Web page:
James Ceaser tries to flex some historical muscle in “The Origins and Character of American Exceptionalism.” Like most modern scholars, he goes about as an intellectual iconoclast, assailing the solely religious roots of American exceptionalism. Only a shrewd or sarcastic mind can write, “A few in the realist camp lament this result, regarding it as a loss for America and for the world, but many applaud it, although usually concealing their glee beneath a veil of detached analysis. Realism is a cover for ‘triumphalist declinism’: blessed is the nation that is declining, it shall disinherit the earth.” Nevertheless, I still think he is wrong when he tries to downplay the study of religion in the exceptionalism debate (despite his many qualifiers). I grant that Hegel, Darwin, Descartes, Bacon, and Schleiermacher have all had their day in court, providing the European seeds to yield the fruits of Bancroft, Strong, Paine, Jefferson, and the Social Gospel in American soil. As a conservative and orthodox Christian, I rather like how he delineates traditional Christianity from the religious movements that encouraged American exceptionalism (especially since the former existed a good 1600 years before the latter). I agree that nonreligious elements contributed to the formation of the concept in question.
Ceaser does have vision. He foresees the question of exceptionalism as an expansive field of inquiry. I think the rate of articles addressing the subject will increase in the coming days as historians, theorists, and political thinkers wrestle over American identity and its meaning for policy. I agree with him that students of the past must explore all avenues, not simply religion, when researching exceptionalism. Nevertheless, I think the issue finds roots in matters theological, not simply scientific, historical, and philosophical.
Ceasar tries to discredit anti-exceptionalists when he states, “Included are works by students of Puritanism, many of whom have developed the peculiar habit of claiming Puritan thought to be the key to understanding the unfolding of American history.” (In some circles, this would actually make the exceptionalist position quite appealing, but for the majority of academia, Puritanism is a thing of scorn). Nevertheless, his message is clear: lay off the religious stuff. There’s a mutual feed going on in the American story.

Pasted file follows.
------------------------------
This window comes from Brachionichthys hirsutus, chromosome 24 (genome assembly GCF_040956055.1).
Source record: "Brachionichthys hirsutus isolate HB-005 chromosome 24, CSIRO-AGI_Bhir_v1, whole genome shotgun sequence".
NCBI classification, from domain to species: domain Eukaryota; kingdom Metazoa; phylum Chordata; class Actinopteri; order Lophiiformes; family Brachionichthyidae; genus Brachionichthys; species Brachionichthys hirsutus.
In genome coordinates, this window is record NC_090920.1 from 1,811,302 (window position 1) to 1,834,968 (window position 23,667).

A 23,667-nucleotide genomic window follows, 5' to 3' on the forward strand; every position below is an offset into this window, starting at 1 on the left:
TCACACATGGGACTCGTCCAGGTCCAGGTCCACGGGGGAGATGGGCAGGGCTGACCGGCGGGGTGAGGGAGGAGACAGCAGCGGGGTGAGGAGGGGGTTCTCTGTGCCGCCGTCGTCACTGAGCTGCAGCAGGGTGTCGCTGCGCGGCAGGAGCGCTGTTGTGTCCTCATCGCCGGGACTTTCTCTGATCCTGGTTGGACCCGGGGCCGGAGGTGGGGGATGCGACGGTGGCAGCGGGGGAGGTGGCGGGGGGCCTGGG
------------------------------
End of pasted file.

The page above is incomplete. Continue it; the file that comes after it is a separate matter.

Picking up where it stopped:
Whether Ceaser likes it or not, ever since the Puritans, Americans have tended to think along religious lines. When Europe produces the dynamic and violence-loving Nietzsche to cast down Christendom, America produces a moderate James who seeks to politely allow Christianity to remain as uniting cultural force (even if it wasn’t literally true). Today, Rawls and Rorty basically resort to the inner guiding light of Emerson, himself an apostate of Calvinism. Yes, America functions along religious terms and finds itself haunted by those early Puritan settlers. Even “our auntient dominion of Virginia” and her Anglican sister colonies fell to the spell with the Great Awakenings. The frontier likewise found itself stalked by circuit riders and tent meetings. When looking to the idea of special calling and exceptionally purposed communities, we have to go back to Winthrop’s “City on a Hill” speech.
Ceaser is trying to dislodge the purely religious approach to addressing the phenomena. For this he is to be commended. Unfortunately, he then returns to espousing the high importance of religion in giving a nation mission and purpose. He has to decide what he is arguing for; there is a point at which nuance becomes contradiction. Since he is sarcastic and since he pulls a self-defeat like this, I deem him puerile. As for me and my house, religion is the anchor line upon which exceptionalism and many other American concepts develop over the years. The study of God and government is as deep as it is old. It’s not an exclusivist position that I espouse here, but an understanding that a majority of resources and time should be spent in this arena for the coming years ahead.